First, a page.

Keep going.  Keep going, Sam … we love you.”

Signed … simply … Mario.   Here’s the Original.

# # #

And finally, the real VIP’s and those closest to Sam:  his sons and heirs and his grandchildren:  Neil Fredman and his wife Michelle.  Andy Fredman and his wife Susan.  And his grandchildren Daniel and his wife Stephanie … Ariel and her husband Perry Stuart … Joshua and compadre Jamie  and Alie, who works in education with Eva Moscowitz.

# # #

Sam …  We’ve had a lot of letters.  And I just wanted to share one more Cindy found in our archives at the station.  It was a personal letter to you about a piece you did for the Times when David Brooks, their brilliant columnist, had suggested that his readers do a “Life Report.”  Here’s my reaction to your submission: 

“Mr. Justice Sam:

I read your “Life Report” for David Brooks.

And while beautifully done with all your graceful style and marvelous wit … I hope you will forgive the observation that it does not nearly capture the greatness – and yes, the goodness – of the Sam Fredman we know and love.

I’m talking about the Sam Fredman who was a “nice man in a murky profession,” which appellation I gave you so many years ago.  Or the Sam Fredman the lowlifes and sharks in your matrimonial tribe used to derisively dismiss as a “settler” … a “conciliator” … a “compromiser.”  And it wasn’t meant as a compliment.

I just don’t think that comes through in the retrospective you prepared for Brooks.

Nor does the Sam Fredman who always steered his Democratic Party to champion hopeless, but worthy pursuits … as when a failed baseball player with too many vowels in his name who dared aspire to be governor had only a meager 9% in Westchester.  But he had Fredman.  Nita Lowey had 4%.  But she had Fredman.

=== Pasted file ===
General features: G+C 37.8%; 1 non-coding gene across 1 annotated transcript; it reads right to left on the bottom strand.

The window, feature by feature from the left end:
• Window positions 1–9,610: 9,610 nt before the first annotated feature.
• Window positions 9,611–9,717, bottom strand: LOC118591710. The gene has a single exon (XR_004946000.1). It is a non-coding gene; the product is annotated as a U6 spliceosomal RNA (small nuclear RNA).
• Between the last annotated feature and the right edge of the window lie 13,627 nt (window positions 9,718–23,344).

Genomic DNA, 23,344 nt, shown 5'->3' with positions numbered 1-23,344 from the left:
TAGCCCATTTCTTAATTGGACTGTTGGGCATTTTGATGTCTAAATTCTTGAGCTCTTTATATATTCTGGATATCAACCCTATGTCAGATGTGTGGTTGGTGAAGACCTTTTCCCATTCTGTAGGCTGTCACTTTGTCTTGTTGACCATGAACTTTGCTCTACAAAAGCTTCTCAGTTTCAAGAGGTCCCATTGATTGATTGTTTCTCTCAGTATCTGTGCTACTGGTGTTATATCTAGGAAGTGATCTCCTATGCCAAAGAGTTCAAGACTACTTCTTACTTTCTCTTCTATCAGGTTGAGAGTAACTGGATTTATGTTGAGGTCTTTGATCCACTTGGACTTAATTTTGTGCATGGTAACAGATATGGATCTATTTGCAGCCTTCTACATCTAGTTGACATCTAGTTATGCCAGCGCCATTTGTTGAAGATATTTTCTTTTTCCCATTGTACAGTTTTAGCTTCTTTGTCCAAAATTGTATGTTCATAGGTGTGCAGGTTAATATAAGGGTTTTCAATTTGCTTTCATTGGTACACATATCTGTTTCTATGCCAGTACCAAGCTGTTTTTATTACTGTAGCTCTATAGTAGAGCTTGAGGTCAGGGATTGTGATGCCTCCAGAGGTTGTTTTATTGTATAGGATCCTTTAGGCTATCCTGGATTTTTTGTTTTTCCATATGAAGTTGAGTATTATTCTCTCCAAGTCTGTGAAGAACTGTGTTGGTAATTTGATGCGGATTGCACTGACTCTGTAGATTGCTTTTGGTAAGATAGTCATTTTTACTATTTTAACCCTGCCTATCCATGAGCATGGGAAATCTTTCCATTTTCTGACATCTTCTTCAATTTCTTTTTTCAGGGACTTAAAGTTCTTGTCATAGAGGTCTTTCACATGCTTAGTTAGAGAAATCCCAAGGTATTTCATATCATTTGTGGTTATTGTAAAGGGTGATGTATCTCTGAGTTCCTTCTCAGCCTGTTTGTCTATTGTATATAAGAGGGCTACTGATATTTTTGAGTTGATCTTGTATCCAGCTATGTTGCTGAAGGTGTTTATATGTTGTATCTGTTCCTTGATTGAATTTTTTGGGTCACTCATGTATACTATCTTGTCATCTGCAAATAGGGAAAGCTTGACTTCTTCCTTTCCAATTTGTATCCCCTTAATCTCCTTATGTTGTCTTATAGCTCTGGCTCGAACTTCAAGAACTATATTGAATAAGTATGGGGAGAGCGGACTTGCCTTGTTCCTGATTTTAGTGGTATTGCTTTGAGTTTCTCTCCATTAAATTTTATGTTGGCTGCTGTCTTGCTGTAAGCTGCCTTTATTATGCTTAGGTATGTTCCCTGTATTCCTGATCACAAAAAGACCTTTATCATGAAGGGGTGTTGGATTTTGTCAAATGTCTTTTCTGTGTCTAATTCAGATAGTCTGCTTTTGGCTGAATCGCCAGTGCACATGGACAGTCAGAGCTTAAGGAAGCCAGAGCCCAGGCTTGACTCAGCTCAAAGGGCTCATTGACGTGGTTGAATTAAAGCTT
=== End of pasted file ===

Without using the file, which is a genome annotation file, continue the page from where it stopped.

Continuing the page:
Actually, as I think about it … I may do my own “Life Report” one of these days.  I’ll have to stretch and scramble to come up with some commendable things I’ve done in my already long life. 

But if there were a few worthy moments during my erratic stewardship of Bill O’Shaughnessy … they could not have been accomplished without you.  Because I wouldn’t have been able to do anything without the radio podium and broadcasting platform you helped protect, defend and save harmless in all the seasons of my life.

Yours is a beautiful piece.  But you can do better by Fredman.  You should enlarge and expand on it and make it into a book.  A whole chapter should be devoted to how you advocated for Jewish causes over the years … without trampling on the free speech and opinions of others.  And how you subtly and with gentle persuasion and compelling wisdom always kept me and mine firmly inclined to the Jewish view on matters domestic and international …”

Now here is the Man of the Hour:  Mr. Justice Sam Fredman, who has promised to keep it to an hour and a half.

# # #

Sam:  if you forget everything said here tonight … all the encomiums and expressions of your worth and value to so many … remember only this:  collectively … and individually … We … love … you!

# # #

We should thank John Sarcone for using his influence to persuade Knollwood to take us in after this party became too big for another venue.  You should know, in the intimacy of this grand ballroom, that this was to be a rather “restrained” affair with but a few of Sam’s nearest and dearest.  But, Sam being Sam, it grew and grew.  And so we thank John Sarcone and Mauro Piccininni , the general manager, for our use of the hall.  The dinner was spectacular!  And the next time somebody takes a shot at “country club food” … send them to Knollwood and Brother Piccininni!

# # # 

William O’Shaughnessy, a former president of the New York State Broadcasters Association, was chairman of Public Affairs for the National Association of Broadcasters in Washington.  He has been a point man and advocate for the broadcasters of America on First Amendment and Free Speech issues, and is presently chairman of the Guardian Fund of the Broadcasters Foundation of America.  He operates two of the last independent stations in the New York area: WVOX and WVIP.